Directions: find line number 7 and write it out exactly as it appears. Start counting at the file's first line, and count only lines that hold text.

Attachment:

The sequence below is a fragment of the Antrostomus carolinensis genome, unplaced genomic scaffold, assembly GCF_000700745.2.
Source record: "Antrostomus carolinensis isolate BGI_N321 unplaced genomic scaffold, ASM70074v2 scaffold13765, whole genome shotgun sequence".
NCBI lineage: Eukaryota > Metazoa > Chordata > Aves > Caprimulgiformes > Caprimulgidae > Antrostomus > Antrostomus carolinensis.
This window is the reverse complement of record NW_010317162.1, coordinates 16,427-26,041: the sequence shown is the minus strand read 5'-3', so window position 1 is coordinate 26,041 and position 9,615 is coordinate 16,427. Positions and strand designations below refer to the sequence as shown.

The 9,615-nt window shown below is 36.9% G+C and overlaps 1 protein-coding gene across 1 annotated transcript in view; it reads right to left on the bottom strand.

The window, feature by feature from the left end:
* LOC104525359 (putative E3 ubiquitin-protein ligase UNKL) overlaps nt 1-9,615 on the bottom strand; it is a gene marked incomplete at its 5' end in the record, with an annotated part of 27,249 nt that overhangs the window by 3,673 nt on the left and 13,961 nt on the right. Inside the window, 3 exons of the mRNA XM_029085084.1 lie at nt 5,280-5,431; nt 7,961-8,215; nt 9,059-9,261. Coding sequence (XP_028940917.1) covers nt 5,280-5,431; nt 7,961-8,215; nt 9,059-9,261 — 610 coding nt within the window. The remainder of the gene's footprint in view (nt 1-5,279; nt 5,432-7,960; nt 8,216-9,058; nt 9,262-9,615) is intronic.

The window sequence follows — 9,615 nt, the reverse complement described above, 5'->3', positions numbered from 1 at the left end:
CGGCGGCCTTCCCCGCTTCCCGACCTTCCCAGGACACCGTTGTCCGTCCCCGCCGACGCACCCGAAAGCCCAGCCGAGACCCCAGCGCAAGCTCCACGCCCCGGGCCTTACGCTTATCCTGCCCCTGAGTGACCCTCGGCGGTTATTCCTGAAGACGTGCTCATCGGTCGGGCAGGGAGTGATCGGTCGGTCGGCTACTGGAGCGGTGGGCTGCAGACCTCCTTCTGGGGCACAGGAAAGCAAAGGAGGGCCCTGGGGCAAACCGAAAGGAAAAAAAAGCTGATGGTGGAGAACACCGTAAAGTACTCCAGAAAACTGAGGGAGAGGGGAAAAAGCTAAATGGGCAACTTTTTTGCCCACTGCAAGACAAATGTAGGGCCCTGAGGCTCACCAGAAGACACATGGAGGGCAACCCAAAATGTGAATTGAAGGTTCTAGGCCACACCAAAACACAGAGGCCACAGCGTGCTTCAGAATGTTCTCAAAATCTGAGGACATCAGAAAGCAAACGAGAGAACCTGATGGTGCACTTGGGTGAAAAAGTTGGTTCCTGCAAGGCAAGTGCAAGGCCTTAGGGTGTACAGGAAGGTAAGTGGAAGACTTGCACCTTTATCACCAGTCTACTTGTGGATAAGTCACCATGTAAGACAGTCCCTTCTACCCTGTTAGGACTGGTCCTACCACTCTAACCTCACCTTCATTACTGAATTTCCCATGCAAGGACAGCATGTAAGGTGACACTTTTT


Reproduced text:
* LOC104525359 (putative E3 ubiquitin-protein ligase UNKL) overlaps nt 1-9,615 on the bottom strand; it is a gene marked incomplete at its 5' end in the record, with an annotated part of 27,249 nt that overhangs the window by 3,673 nt on the left and 13,961 nt on the right. Inside the window, 3 exons of the mRNA XM_029085084.1 lie at nt 5,280-5,431; nt 7,961-8,215; nt 9,059-9,261. Coding sequence (XP_028940917.1) covers nt 5,280-5,431; nt 7,961-8,215; nt 9,059-9,261 — 610 coding nt within the window. The remainder of the gene's footprint in view (nt 1-5,279; nt 5,432-7,960; nt 8,216-9,058; nt 9,262-9,615) is intronic.